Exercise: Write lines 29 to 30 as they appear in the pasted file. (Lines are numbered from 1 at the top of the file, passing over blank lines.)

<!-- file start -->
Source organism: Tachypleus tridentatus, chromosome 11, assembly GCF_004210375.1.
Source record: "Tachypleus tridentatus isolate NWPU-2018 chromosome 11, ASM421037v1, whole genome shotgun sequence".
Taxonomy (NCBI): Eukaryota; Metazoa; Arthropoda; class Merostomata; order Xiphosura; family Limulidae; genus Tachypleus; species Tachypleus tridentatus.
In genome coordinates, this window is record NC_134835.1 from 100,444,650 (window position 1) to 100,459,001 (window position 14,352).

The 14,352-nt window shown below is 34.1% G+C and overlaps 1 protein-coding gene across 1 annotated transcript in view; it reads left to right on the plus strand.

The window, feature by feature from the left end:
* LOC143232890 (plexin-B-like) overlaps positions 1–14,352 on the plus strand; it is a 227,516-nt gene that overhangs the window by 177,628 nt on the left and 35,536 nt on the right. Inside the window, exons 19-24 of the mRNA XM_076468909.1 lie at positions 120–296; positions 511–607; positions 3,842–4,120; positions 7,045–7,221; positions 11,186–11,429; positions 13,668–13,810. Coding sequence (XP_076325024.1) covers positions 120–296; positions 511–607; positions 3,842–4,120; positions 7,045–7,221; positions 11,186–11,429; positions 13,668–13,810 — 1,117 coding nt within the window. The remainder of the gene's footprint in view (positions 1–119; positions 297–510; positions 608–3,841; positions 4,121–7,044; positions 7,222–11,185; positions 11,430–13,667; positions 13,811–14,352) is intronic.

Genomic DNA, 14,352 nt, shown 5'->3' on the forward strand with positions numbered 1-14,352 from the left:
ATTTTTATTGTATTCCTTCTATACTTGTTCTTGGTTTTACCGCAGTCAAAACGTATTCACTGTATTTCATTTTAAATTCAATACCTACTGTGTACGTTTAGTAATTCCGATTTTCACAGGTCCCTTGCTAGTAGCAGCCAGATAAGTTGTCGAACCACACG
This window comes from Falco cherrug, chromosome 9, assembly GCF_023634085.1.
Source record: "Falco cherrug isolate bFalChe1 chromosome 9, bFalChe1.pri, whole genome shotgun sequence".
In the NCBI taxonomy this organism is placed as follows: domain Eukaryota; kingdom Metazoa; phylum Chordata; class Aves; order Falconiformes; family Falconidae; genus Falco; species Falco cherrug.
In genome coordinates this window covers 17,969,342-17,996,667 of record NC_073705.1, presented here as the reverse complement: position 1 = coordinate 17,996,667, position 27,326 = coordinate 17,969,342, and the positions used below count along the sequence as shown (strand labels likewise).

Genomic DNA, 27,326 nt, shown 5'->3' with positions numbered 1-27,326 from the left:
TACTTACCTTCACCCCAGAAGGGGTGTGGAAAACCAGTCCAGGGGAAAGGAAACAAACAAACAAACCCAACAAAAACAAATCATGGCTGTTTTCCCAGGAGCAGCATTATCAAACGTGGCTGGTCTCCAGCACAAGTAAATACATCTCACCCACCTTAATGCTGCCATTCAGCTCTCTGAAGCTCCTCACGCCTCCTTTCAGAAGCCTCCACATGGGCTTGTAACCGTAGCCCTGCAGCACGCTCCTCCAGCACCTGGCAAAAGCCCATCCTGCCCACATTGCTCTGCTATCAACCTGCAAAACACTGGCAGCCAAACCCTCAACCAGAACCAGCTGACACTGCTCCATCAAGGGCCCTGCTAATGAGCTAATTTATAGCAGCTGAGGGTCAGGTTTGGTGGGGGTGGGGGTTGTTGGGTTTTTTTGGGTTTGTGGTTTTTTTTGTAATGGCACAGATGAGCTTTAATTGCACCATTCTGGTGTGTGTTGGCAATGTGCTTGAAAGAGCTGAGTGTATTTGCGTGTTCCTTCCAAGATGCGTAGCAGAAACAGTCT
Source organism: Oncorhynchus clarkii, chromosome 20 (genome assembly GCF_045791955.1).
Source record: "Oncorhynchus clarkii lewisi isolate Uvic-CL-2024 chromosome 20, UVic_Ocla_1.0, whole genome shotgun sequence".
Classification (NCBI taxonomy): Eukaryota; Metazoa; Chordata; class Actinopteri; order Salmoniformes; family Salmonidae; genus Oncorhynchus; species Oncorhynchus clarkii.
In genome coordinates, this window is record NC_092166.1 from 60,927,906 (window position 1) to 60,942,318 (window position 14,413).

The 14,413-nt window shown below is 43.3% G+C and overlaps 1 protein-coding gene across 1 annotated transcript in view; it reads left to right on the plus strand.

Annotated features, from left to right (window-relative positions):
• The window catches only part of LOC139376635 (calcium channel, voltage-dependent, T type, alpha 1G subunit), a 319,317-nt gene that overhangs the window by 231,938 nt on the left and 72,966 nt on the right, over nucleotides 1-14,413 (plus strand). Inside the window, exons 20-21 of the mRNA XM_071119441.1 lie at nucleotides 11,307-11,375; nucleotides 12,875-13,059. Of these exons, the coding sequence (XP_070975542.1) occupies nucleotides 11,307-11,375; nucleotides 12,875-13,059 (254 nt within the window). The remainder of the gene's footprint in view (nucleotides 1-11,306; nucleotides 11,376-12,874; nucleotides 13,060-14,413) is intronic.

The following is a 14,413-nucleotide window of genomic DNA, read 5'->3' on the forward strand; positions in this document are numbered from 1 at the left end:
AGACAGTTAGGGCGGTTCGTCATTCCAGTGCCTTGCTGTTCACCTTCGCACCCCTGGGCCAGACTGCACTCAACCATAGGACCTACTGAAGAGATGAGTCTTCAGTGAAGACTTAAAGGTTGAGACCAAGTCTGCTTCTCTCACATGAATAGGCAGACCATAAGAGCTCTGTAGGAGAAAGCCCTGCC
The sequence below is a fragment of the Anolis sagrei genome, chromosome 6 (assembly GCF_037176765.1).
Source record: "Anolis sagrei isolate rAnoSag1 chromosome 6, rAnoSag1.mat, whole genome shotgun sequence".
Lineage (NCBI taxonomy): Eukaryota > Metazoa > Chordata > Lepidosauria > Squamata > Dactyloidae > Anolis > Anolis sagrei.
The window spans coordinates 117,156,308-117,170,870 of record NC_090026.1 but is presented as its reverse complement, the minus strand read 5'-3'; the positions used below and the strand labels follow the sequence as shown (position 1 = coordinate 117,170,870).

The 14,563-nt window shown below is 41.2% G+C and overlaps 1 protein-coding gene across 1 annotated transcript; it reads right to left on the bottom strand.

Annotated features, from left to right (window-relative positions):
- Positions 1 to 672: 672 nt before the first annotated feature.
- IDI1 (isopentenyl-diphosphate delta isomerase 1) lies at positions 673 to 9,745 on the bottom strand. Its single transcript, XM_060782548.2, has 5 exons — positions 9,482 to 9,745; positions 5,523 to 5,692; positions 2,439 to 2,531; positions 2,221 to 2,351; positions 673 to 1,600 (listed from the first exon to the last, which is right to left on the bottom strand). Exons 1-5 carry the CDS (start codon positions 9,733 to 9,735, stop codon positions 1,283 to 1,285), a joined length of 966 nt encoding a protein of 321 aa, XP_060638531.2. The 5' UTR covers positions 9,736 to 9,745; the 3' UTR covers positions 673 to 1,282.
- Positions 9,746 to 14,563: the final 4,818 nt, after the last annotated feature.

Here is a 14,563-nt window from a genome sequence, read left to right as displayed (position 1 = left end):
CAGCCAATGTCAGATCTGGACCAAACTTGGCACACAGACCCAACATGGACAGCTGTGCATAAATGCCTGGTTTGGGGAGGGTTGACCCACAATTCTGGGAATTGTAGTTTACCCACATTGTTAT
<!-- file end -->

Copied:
The 14,563-nt window shown below is 41.2% G+C and overlaps 1 protein-coding gene across 1 annotated transcript; it reads right to left on the bottom strand.

Annotated features, from left to right (window-relative positions):